The second example describes the use of a solid in a fixed bed type reactor. 12 grams of solid in the form of a powder produced as described in Example 1 was introduced into a column with a 1 cm internal diameter and with a useful volume of 9 cm3. Depending on the density of the solid, quartz wool and an inert substance with a granulometry equivalent to the test solid were symmetrically added to the reactor. The column was placed in a temperature-regulated oven. Before the test, the solid was initially reduced in a stream of hydrogen (5.7 nL/hr) at high temperature, 380° C., and at a pressure of 7 bar for 12 hours. After cooling, the oven temperature was brought to 250° C.
The temperature adjustment was an external adjustment, with measurements taken of the temperature of the column wall, which meant that operation could be carried out without a thermowell and preferential paths in the column could be avoided.
The discharged effluent was held at temperature and removed using a sampling loop for on-line analytical monitoring. The compounds were analyzed by gas chromatography using FID detection and a PFPD analyzer.
A model liquid feed constituted by ethanol was supplied at a HSV of 4 h-1 using a Gilson syringe pump, then vaporized in the presence of hydrogen using a dedicated device, then injected into the reactor. The pressure in the reactor was 9 bar and the hydrogen/feed ratio at the reactor inlet was 420.
As soon as the feed came into contact with the adsorbant, a quasi-immediate drop in the sulphur content in the effluent from the reactor was observed to values of less than 5 ppm by weight. The sulphur profile as a function of time at the reactor outlet then remained constant and at less than 1 mg/l before the phenomenon of breakthrough occurred, which corresponded to a rise in the concentration of sulphur to the value of the sulphur concentration at the inlet when the adsorbant was completely saturated with sulphur. Before breakthrough, no trace of sulphur could be detected by the PFPD detector of the gas chromatograph.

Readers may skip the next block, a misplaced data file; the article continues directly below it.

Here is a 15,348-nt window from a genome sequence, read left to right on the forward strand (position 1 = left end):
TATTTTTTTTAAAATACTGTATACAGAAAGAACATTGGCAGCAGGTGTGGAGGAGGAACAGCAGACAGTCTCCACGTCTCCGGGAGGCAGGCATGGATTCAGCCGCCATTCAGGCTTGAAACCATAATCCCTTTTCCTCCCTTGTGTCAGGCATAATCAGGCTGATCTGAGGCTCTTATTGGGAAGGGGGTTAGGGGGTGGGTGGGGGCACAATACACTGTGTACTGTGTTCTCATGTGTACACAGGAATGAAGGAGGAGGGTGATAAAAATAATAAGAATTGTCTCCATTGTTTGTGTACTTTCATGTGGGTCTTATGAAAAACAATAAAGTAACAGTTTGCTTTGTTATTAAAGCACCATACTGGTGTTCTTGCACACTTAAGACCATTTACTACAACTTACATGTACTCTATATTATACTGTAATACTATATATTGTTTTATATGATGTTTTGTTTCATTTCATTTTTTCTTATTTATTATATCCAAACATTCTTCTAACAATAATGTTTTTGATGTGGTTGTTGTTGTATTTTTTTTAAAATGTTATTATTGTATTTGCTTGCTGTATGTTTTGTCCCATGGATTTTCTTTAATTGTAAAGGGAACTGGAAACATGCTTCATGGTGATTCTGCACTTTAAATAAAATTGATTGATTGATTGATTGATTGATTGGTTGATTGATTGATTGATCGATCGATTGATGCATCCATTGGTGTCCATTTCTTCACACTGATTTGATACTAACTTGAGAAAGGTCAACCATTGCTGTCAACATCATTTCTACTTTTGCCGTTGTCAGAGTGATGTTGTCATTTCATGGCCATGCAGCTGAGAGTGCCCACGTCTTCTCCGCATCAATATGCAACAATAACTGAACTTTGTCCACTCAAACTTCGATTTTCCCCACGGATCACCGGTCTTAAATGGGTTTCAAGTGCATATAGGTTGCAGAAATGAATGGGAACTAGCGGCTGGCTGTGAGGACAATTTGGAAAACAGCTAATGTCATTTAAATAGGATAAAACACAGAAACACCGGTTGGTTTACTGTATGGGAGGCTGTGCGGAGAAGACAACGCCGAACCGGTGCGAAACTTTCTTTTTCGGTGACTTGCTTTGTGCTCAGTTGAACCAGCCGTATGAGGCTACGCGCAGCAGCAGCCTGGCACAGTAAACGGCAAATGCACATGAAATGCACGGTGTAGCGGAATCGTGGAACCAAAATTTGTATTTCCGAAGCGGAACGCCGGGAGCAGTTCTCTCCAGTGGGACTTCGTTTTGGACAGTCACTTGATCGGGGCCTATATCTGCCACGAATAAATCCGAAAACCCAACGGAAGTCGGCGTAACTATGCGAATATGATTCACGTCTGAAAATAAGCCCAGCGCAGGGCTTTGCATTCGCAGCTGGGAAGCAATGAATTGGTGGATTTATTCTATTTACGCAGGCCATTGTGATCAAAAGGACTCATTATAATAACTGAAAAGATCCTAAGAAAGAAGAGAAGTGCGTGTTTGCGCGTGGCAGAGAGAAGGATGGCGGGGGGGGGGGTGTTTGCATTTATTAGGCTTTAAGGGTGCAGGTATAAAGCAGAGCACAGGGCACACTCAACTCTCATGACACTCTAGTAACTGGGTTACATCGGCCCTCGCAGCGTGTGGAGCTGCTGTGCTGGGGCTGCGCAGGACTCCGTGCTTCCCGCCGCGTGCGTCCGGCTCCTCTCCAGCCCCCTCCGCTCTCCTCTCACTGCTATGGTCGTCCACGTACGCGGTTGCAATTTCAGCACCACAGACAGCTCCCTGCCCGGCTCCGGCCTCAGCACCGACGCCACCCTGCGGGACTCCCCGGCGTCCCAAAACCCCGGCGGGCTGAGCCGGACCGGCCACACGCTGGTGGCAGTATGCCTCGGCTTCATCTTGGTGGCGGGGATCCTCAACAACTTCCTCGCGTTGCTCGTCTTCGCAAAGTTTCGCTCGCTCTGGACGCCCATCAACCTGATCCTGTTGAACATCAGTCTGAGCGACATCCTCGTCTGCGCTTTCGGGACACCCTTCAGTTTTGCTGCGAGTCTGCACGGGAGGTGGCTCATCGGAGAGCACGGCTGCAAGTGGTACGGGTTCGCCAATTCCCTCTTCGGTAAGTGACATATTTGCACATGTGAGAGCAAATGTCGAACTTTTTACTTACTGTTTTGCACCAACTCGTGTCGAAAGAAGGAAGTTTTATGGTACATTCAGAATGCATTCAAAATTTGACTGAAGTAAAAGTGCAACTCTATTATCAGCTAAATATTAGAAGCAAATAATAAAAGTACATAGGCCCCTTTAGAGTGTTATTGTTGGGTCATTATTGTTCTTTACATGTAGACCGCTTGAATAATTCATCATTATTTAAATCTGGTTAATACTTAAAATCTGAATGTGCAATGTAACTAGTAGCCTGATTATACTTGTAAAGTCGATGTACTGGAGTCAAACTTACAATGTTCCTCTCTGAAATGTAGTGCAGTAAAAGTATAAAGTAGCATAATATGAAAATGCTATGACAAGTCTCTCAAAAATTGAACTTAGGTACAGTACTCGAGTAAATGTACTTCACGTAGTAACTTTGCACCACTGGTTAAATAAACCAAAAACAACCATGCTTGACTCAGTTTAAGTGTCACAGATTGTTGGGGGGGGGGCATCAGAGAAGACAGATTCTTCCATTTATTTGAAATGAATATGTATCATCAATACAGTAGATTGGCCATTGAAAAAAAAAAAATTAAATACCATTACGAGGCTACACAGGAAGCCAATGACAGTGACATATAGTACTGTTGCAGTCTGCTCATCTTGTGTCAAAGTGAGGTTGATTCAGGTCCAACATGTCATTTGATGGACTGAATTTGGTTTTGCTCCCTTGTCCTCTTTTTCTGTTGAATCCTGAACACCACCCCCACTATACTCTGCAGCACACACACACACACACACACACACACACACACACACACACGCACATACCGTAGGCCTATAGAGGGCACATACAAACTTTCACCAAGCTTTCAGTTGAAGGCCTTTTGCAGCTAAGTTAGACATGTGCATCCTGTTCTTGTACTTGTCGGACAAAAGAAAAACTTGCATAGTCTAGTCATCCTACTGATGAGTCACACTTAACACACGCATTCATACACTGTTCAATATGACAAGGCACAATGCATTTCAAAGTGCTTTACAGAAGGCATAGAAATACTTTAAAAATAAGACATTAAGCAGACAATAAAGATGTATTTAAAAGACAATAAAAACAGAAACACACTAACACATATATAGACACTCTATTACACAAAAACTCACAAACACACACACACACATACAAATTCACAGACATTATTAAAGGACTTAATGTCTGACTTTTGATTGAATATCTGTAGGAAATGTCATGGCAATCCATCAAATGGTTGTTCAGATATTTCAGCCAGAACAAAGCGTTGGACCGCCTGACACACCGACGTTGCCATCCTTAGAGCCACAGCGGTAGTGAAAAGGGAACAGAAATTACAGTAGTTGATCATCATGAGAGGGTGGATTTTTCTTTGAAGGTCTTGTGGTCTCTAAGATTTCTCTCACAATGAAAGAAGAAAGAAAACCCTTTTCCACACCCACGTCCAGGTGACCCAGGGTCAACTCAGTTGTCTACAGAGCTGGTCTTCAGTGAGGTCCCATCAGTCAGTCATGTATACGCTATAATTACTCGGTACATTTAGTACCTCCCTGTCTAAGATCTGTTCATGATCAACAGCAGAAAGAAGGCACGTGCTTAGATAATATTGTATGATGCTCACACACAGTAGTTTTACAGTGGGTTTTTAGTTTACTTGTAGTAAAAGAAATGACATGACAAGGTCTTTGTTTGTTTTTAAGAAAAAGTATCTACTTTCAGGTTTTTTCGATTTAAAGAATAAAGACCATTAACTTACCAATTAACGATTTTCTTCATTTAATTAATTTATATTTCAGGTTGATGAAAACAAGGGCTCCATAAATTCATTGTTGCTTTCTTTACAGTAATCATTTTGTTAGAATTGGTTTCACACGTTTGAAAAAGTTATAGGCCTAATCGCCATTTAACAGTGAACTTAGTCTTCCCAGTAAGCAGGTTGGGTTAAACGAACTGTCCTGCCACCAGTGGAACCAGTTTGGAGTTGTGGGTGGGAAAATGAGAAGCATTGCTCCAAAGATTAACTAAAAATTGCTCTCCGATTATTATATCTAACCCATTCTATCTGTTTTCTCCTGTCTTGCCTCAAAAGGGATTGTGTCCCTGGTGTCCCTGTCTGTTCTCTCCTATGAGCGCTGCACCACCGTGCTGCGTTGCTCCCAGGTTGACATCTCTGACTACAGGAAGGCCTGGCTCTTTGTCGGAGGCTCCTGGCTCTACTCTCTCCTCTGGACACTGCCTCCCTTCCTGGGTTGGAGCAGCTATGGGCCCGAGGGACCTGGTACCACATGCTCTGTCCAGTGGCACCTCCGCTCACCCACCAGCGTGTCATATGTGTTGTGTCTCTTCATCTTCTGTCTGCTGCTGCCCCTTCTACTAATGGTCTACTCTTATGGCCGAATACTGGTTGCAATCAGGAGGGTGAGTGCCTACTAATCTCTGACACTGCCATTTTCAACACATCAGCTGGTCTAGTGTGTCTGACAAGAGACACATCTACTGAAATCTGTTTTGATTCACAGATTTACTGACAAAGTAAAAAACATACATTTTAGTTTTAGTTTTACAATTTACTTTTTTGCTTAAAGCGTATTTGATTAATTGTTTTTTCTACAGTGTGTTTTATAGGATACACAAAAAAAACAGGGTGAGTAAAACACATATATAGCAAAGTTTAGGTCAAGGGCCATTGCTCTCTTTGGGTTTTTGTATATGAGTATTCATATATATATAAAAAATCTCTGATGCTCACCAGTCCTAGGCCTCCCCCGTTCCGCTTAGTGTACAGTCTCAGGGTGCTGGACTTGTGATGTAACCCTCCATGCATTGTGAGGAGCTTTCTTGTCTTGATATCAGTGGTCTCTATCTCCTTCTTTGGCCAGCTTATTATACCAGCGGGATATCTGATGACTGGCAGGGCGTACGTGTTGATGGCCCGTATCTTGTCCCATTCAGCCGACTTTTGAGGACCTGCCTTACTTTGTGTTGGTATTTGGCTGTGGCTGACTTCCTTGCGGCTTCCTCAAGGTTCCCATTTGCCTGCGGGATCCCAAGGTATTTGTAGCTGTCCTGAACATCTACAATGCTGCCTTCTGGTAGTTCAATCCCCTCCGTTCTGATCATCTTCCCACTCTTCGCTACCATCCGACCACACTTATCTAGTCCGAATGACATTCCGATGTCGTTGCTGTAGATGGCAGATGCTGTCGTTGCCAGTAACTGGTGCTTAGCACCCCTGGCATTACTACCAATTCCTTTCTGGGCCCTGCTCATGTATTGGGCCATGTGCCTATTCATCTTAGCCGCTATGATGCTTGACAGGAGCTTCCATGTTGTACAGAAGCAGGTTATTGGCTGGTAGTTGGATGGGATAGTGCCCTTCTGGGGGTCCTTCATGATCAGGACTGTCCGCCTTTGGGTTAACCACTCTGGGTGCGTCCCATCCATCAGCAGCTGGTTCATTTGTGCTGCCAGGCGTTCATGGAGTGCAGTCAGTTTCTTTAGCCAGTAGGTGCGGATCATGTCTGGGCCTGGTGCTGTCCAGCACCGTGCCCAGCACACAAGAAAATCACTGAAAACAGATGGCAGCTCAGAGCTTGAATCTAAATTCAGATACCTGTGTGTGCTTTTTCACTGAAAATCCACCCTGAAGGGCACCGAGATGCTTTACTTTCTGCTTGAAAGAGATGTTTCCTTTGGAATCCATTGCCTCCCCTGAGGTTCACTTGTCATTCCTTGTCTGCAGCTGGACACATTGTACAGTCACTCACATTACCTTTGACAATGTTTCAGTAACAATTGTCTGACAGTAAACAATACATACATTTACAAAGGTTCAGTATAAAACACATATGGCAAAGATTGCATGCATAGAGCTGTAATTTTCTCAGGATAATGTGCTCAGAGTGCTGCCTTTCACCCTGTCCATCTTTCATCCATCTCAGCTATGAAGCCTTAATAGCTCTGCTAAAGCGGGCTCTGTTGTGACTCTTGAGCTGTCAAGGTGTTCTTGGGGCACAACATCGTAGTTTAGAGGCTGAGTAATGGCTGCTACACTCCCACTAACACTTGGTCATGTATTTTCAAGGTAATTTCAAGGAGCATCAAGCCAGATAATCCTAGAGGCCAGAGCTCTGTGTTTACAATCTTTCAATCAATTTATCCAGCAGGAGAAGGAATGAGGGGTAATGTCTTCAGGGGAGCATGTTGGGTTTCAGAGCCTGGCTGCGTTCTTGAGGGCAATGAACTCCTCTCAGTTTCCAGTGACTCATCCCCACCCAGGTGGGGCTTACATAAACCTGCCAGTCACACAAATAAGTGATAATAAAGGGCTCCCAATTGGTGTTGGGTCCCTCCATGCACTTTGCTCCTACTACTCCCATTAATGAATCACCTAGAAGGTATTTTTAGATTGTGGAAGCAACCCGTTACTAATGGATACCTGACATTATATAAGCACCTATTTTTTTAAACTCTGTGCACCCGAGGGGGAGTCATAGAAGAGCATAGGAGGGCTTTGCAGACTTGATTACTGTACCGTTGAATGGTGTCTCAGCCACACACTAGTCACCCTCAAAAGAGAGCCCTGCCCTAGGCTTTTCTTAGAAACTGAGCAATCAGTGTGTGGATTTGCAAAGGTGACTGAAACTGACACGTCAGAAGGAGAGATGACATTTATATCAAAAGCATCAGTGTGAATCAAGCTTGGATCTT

Two parameters representing the performance of the zinc ferrite based solid can be distinguished in the described example: the dynamic capacity, which corresponds to the quantity of sulphur trapped on the adsorbant just before breakthrough. Under the operational conditions used, the dynamic sulphur capacity of the zinc ferrite based adsorbant was 9% by weight; the saturation capacity, which corresponds to the maximum sulphur capacity of the adsorbant measured after saturation. Under the operational conditions used, the sulphur saturation capacity of the zinc ferrite based adsorbant was 14% by weight.
The preceding examples can be repeated with similar success by substituting the generically or specifically described reactants and/or operating conditions of this invention for those used in the preceding examples.
The entire disclosures of all applications, patents and publications, cited herein and of corresponding French Application Serial No. 08/05.624, filed Oct. 10, 2008 are incorporated by reference herein.
Patent applications by Arnaud Baudot, Vernaison FR
Patent applications by Michel Thomas, Lyon FR
Patent applications by Thierry Huard, Saint Symphorien D'Ozon FR
Patent applications by IFP
Patent applications in class With Group VIII metal or compound
Patent applications in all subclasses With Group VIII metal or compound